Unhinged snowflakes and the targeting of YouTube
Another day, another mass shooting. This one left three employees wounded at YouTube headquarters in San Bruno, California.
This one is likely to have higher impact than most of them, because it comes in the midst of high public anger at Silicon Valley's tech giants, with one of the root causes the arbitrary censorship of user content. And sure enough, the pathetic woman who enacted the latest mass shooting seems to have had a grudge against YouTube, for what she claimed was the company's "filtering" of her videos, some of them bizarre but sort of cute, although with her YouTube channel down, we have no idea whether it was all of them. She claimed in one of her rants that there wasn't anything objectionable in them and the company employed a double standard in allowing the truly suggestive videos of pop singers to go up while hers were banned.
It's attention-drawing for what it is not – a typical Muslim rampage in the name of some Islamist cause. The woman, Nasim Aghdam, despite the appearance of her name, wasn't a Muslim, didn't wear a veil, and said she was Azeri Persian and of the Bahá'í faith, which isn't associated with terrorism. Her last name is actually the name of a province in Armenia, next door to Azerbaijan, so the picture that emerges is that she seemed more of a Kim Kardashian-type, with her excessive makeup, her focus on showing off her body, and her compulsive need to be on camera, which is why she was so obsessed with YouTube and paranoid about its intentions.
She also was a rabid leftist, a vegan, and an animal rights campaigner, and many of her videos decry and revolve around the consumption of meat. It would be possible to dismiss that sentiment as typical of PETA fanatics, and this may have been why no one paid attention to her or thought anything was amiss (except her family, who apparently tried to warn authorities). But most PETA people don't do spray-shootings.
Something about her was unhinged.
She used her YouTube videos to promote herself above all, and also to promote her crazy left-wing causes. The loss of that privilege to do that seems to be why she targeted YouTube. She felt she was entitled to be on YouTube and be a YouTube star. It's not known why YouTube did suppress some of her selfie videos as violations of its terms of service, but the whole thing seems to have driven this snowflake over the edge.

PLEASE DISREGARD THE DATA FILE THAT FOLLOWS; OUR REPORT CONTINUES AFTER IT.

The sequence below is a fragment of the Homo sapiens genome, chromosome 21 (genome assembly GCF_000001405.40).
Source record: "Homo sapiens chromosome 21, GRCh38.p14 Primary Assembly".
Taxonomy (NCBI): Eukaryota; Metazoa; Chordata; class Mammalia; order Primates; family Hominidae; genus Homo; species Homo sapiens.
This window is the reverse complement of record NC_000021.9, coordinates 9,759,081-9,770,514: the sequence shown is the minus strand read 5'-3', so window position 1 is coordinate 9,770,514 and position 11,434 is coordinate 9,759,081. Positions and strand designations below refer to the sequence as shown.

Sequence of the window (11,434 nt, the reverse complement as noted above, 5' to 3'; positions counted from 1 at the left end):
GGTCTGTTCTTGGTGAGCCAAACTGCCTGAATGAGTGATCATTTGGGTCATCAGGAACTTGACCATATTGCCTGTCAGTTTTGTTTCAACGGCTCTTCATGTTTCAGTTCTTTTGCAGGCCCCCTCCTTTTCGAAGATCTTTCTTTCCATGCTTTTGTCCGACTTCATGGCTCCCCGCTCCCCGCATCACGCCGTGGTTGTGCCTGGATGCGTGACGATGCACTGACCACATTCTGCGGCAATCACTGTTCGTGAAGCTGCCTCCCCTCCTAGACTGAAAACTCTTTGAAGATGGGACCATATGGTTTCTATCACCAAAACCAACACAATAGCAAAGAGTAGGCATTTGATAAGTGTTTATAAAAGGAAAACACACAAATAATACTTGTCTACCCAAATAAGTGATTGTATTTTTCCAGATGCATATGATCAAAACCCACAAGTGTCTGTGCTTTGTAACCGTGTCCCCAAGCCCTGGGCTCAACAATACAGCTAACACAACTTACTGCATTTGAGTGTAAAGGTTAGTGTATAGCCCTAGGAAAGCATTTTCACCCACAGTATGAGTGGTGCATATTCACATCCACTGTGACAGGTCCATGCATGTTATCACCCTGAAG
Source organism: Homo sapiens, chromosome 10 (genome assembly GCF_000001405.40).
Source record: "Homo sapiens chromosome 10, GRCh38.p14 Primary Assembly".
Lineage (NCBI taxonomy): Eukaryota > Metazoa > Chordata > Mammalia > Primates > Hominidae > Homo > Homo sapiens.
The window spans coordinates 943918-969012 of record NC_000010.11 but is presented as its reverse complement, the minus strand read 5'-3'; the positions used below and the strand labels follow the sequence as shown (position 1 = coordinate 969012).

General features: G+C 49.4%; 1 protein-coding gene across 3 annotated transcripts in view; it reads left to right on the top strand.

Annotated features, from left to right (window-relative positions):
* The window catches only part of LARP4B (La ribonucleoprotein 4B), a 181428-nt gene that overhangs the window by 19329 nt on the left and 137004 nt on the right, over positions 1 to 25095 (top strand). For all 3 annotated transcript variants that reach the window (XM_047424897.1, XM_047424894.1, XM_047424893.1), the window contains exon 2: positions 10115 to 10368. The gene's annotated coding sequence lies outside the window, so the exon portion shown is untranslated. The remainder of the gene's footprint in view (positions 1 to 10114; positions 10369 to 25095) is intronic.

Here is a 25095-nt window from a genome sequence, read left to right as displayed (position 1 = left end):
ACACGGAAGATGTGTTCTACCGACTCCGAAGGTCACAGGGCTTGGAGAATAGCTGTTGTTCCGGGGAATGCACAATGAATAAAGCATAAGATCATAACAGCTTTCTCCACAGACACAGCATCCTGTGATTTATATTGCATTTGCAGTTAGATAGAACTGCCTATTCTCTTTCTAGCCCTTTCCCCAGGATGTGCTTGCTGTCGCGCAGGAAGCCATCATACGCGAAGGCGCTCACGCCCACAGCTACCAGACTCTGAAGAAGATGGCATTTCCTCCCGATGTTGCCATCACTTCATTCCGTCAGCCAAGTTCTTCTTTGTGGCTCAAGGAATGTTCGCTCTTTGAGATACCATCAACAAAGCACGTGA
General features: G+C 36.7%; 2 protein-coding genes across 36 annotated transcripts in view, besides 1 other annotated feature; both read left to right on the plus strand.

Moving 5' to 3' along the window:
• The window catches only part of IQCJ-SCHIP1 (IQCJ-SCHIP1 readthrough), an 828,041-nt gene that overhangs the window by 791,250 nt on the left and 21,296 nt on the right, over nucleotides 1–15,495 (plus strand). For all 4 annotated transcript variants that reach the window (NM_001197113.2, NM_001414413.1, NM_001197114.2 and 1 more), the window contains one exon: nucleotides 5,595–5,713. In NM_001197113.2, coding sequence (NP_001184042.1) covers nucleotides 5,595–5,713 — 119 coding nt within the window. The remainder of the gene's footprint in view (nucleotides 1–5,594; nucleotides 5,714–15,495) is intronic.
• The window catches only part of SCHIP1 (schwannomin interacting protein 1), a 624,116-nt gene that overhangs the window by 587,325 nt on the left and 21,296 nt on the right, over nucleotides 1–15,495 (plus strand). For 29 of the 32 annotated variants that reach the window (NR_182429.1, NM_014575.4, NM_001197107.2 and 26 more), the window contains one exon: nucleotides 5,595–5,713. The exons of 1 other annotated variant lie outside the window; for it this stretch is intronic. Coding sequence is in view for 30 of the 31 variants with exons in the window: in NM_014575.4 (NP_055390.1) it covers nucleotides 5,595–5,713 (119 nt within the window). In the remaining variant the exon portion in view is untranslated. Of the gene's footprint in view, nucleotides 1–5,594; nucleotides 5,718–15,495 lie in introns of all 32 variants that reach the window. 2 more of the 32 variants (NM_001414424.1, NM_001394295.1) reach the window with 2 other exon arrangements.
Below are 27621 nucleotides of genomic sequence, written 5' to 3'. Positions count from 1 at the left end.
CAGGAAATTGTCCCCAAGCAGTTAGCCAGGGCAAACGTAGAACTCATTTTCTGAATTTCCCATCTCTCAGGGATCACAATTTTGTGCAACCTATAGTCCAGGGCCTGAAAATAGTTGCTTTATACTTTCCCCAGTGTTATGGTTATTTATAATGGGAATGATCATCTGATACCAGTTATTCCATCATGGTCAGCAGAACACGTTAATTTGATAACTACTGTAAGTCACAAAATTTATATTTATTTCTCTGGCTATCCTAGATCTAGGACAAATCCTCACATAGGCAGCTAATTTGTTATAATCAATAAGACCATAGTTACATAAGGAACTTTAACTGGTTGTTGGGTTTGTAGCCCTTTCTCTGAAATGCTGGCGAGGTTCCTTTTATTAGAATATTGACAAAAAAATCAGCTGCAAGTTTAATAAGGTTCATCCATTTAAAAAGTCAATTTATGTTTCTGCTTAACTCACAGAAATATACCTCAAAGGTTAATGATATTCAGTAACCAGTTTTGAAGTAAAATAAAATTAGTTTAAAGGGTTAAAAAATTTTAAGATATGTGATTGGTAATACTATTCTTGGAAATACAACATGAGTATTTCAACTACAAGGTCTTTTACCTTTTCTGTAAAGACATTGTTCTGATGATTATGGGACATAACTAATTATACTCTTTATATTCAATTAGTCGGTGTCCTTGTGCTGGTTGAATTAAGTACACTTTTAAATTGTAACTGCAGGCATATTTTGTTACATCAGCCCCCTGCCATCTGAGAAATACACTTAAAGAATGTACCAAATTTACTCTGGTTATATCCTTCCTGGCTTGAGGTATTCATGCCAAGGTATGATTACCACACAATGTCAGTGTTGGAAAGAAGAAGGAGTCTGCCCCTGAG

There might be comparisons to the Parkland shooting from this incident, but it seems to me that she actually has more in common with the lesbian Hart couple who drove themselves and their six adopted children over a cliff last week.
Those people also were into promoting political causes for the camera, and they used their kids to do it, just as Aghdam used YouTube. The couple seemed to have snapped when the jig was up and the child protective services were closing in on them for abusing the children, and they knew that the children were likely to be taken away. Aghdam snapped when her YouTube jig was up.
It's also strange that both were female and both resulting massacres occurred within such a short time of each other, as well as the spate of mass killings from Las Vegas to Parkland.
The facts aren't all out about Aghdam or the Hart couple who drove their kids off a cliff, but the initial reading is that this is snowflake culture taking a very, very bad turn.
Colliding with the tech giants in the midst of their public unpopularity, Aghram's deed is likely to resonate through Silicon Valley for a long time. The culture today promotes snowflakery, and among some fragile souls, the snowflakery makes some go over the edge. Whether the solution is to regulate social media and give citizens "rights" to it or to reform education to end snowflake culture, this shooting is likely to draw attention to how far political grandstanding snowflake culture should be allowed to fester, given how it tips some unbalanced souls over the edge.